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Letters

Referendum is not a 'canoe counting' exercise

Auckland, New Zealand

The Editor

James Tapueluelu from Broome, Australia has made the point that a

referendum would be a better indicator of whether Tongans are indeed

seeking political change and I agree but great care must be taken to

ensure that the referendum clearly asks questions that will not only

reflect the wishes of the nation but in a logical order. His use of the

latest election results - only 39 percent voted for the HRDMT and 61 did

not - to suggest that those who are seeking change are not all paddling

in the same political canoe is correct but the referendum should not be

a …“canoe counting…” exercise, if we follow his analogy. A more accurate

read of the last election results as well as what we are seeing today is

that many different canoes have left the fleet and some are charting a

course they want the rest of the fleet to consider. Many are

clearly heading off in the same general direction and that’s an

indictiment of the admiral and his management of the fleet.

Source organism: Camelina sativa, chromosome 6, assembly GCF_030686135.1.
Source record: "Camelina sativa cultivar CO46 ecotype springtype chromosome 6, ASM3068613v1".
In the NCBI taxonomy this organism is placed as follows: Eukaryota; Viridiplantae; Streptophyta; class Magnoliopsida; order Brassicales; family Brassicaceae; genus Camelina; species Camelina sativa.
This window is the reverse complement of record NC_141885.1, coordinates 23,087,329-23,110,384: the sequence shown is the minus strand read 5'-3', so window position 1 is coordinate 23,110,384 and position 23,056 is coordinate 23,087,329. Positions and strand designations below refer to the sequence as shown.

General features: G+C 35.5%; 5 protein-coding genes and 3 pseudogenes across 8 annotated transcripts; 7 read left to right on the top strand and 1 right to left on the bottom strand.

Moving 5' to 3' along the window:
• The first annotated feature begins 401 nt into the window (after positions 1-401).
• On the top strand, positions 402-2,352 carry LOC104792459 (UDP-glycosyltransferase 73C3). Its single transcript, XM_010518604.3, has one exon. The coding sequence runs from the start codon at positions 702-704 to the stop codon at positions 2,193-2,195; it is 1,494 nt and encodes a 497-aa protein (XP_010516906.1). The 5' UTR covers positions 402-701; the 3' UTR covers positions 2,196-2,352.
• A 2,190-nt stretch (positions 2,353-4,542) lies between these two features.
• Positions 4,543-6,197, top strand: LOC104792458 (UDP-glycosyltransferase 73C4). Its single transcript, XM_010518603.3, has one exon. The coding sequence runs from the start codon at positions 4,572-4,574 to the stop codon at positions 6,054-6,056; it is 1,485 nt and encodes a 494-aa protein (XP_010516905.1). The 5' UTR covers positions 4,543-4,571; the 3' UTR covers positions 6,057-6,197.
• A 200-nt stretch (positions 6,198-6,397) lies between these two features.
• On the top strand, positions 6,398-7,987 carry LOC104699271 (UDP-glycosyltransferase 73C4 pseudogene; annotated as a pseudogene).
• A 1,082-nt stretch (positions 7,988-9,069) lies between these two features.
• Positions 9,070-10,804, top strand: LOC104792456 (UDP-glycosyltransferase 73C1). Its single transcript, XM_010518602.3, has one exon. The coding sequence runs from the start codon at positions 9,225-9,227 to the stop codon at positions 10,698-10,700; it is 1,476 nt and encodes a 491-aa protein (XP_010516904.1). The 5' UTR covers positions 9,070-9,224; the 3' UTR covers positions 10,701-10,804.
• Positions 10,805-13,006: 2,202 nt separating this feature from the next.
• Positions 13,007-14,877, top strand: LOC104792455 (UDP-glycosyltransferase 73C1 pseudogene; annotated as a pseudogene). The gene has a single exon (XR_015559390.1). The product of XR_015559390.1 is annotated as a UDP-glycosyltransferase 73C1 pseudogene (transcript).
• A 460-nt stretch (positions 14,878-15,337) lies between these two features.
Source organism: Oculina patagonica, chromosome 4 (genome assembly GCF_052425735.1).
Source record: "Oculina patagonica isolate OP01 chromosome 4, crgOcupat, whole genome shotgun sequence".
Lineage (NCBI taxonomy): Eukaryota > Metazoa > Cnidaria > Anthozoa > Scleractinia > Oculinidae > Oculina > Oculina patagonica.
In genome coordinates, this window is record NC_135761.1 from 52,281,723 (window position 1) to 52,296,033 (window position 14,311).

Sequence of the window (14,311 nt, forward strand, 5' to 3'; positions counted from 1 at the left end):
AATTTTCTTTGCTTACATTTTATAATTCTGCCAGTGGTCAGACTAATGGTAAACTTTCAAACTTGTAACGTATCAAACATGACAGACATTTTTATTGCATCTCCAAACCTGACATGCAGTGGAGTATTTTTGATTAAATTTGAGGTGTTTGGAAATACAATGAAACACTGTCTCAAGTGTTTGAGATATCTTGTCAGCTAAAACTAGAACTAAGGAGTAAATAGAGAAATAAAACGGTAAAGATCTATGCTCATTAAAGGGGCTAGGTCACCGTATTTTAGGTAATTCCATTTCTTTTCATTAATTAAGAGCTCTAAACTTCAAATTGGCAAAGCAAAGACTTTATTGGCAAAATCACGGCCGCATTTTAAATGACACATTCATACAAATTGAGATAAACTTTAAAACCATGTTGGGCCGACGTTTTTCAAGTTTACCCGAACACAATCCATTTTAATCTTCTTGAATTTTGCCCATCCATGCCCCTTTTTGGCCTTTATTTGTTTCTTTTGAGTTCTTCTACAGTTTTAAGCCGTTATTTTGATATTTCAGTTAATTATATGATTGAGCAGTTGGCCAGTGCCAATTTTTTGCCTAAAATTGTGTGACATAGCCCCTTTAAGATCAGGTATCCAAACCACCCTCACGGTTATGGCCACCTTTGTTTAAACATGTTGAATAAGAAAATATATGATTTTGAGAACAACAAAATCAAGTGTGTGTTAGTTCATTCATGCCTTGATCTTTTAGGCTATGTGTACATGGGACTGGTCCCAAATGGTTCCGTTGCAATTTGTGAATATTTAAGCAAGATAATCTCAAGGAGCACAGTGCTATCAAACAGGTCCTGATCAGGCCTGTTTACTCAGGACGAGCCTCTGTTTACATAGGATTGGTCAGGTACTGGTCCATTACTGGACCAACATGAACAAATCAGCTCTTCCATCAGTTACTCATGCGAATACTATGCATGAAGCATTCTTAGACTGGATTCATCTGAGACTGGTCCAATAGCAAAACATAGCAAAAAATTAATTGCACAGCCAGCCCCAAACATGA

The Afeaki initiative as well as Mangisi…’s proposal are two canoes and

neither one is with the HRDMT yet they all share a common destination …–

a more democratic form of government than what we have at present.

Afeaki wishes to retain the monarchy in some form of power whereas

Mangisi prefers not. The HRDMT sits somewhere in between. There are

other proposals which we will get to see when the NRCPC tours the

Kingdom and Tongan communities off-shore.

I’m not looking for unity in the details as I don’t expect to find it

and it’s not that important now. It’s enough for me to see unity in the

theme.

If we were to hold a referendum to ask which form of government we

prefer and put these three models up against the status quo, the

pro-democracy movement will be split amongst three choices and the

status quo is most likely to come out as the preferred choice still. Or

it may not. But if we were to ask the nation whether they prefer to

continue to live under the current system as an initial first step, the

answer whatever it may be will be unequivocal. If the majority votes for

the status quo then the matter comes to an end.

Sefita Hao’uli

sef [dot] haouli [at] ihug [dot] co [dot] nz